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ALI AHMAD BAKATHIR
Ali Ahmad Bakathir was one of Egypt's most famous playwrights during the forties and fifties. While he hails from Indonesia, he is originally from Hadramout in Southern Yemen. A large Arab community of traders from Hadramout in South Yemen had immigrated to Indonesia and settled there for a very long time. It was thanks to these traders that Islam was spread in those far away lands. Among his famous plays one could mention "The Caliph's Jester" which was staged at the Royal Opera House in Cairo in 1954, and the "Hodja's Nail" also staged at the Opera in 1955. Bakathir’s wife and his adopted son Fawzi often visited the Eltahers and vice-versa.
An exciting adventure has linked Bakathir and Eltaher when the latter escaped from prison and hid in various parts of Egypt between 1940 and 1941. The friendship that linked the two men went back to 1933 when Bakathir came to Egypt from Indonesia via the Hedjaz and his ancestral homeland Hadramout to enrol at Egyptian universities. He was admitted at Cairo University from which he eventually obtained his B.A. degree in literature. He then obtained a teacher’s diploma from the Teachers’ Higher College. Once he had completed his education, and while getting ready to return to his native country Indonesia, the Second World War erupted and he found himself unable to travel to the Far East.
He remained in Egypt and worked as a teacher while authoring a number of successful historic and literary novels. Every time the Ministry of Education or one of the cultural organizations announced a competition for a novel or a play, Bakathir participated in it. And every time he did that, he not only won the prize, but also got his work recommended for printing at no cost to him. His outstanding output reached a point where in 1947 the Ministry of Social Affairs launched a competition for six novels covering predetermined subjects and announced an appreciably high financial prize. The ministry received five hundred submissions. After it had reviewed this mountain of novels, the evaluation committee chose six out of them. When the envelopes containing the names of the winners were opened, it turned out that Bakathir had amazingly won two of them. A newspaper suggested jokingly that he should be barred from participating in any future competitions…
Bakathir provides assistance to a prison fugitive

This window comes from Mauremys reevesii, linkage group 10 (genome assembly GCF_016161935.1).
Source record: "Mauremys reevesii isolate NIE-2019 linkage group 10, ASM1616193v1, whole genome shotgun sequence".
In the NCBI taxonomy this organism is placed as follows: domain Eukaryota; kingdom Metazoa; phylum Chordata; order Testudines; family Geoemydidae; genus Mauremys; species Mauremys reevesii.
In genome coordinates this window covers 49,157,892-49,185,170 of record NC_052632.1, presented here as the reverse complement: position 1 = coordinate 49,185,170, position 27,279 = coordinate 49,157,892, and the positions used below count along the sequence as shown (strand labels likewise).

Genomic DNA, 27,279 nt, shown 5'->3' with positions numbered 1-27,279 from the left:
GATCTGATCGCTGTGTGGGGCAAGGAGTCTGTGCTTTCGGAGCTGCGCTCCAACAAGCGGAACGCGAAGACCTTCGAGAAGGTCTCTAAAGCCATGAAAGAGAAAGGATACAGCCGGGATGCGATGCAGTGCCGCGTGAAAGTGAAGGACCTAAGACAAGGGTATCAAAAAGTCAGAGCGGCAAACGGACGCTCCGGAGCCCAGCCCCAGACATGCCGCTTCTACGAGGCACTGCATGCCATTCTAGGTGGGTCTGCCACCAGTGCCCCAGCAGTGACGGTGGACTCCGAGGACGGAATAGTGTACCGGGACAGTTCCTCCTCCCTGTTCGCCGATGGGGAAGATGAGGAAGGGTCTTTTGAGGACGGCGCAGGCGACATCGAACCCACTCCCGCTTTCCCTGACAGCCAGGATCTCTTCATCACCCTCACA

A year after World War II was declared, British authorities in Egypt intimated to the Egyptian government their desire to arrest Eltaher and jail him as discussed earlier in the biography because of the articles he was writing and publishing against British colonialism in Egypt and other countries of the Near East, as well as against French colonialism in North Africa and greater Syria, Dutch colonialism in Indonesia and Italian colonialism in Libya. The British did not complain about Eltaher’s writings against Italian occupation of Libya, since Italy had allied itself with Britain’s enemy Nazi Germany!
When Eltaher succeeded in escaping from the prison’s hospital he disguised himself as a Muslim clergyman from the countryside and kept moving continuously around Egypt. One of the cities he hid in longer than in others was the city of Mansourah, which has a long well known history.
One night, while walking along one of the side streets Eltaher was surprised to see his friend Ali Ahmad Bakathir pass in front of him. So he followed him, then came closer to him, put his hand on his shoulder and greeted him. Bakathir quickly recognized Eltaher from his voice. The two then walked together while Eltaher was telling him his story. They eventually ended up in Bakathir’s house where the latter told his story and that he had been appointed as English language teacher at Al-Rashad High School after he was cut off from his family in Indonesia. He also informed him that he had been living in that house in Mansourah for a few months. He also added that he was not alone in the house because he had gotten married in the meanwhile and that one of his wife’s relatives also lived with them.
The following morning Bakathir went around town to find a suitable place for Eltaher to live in that could provide him with a refuge from government agents working for the British colonial power until things settled down. Bakathir succeeded in finding a small apartment that suited the purpose in a narrow alley of the “Mit Hadar” neighbourhood. The lease was drawn in Eltaher’s assumed name but Bakathir acted as a guarantor. Had Bakathir not been living and working in Mansourah, it would have been difficult for Eltaher to find a refuge for himself.
During that period a significant incident had happened in Egypt when the aircraft of Field Marshal Aziz Pasha El-Masri crash-landed at Qalioub, north of Cairo. Aziz Pasha was known for being against British occupation of Egypt, and was considered by the British as being a Nazi sympathizer. The British had suspected him of trying to defect to the Germans whose forces were at the borders of Egypt in the western desert when his aircraft crashed. A 500 Egyptian Pounds bounty was posted by the Egyptian government for whoever would give information that would lead to his arrest along with his two companions, Abdel-Monem Abdel-Raouf, the pilot of the aircraft, and Hussein Zulfiqar Sabri, the co-pilot. The amount was substantial enough in those days to attract a lot of hopeful hunters.
Eltaher kept all that in mind, and estimated that he could be mistaken for Aziz Pasha. This prompted him to move fast. He picked up all his belongings and books and packed them in a bundle and went to Bakathir’s house. He told him the story and left the bundle as well as his house keys with him and recommended that he avoid going to that area, because if anything happened, they would certainly come asking about Eltaher by his assumed name. The police would have asked the landlord for information about Eltaher, and he would have told them that he did not know much because he had rented the place via Bakathir. If the latter were to be asked, all he could say was that Eltaher had gone to Cairo to bring his family, but without telling them that he had left the keys with him. Having given Bakathir these instructions, Eltaher left Mansourah, not to Cairo, but to Domiat (Damietta), then Tanta, then Alexandria, then Zaqaziq. He returned to Mansourah the third day. He took position not too far from Bakathir’s house to observe him until he saw him and established contact. Bakathir reassured Eltaher that nothing had happened during his absence and nobody came to ask for him.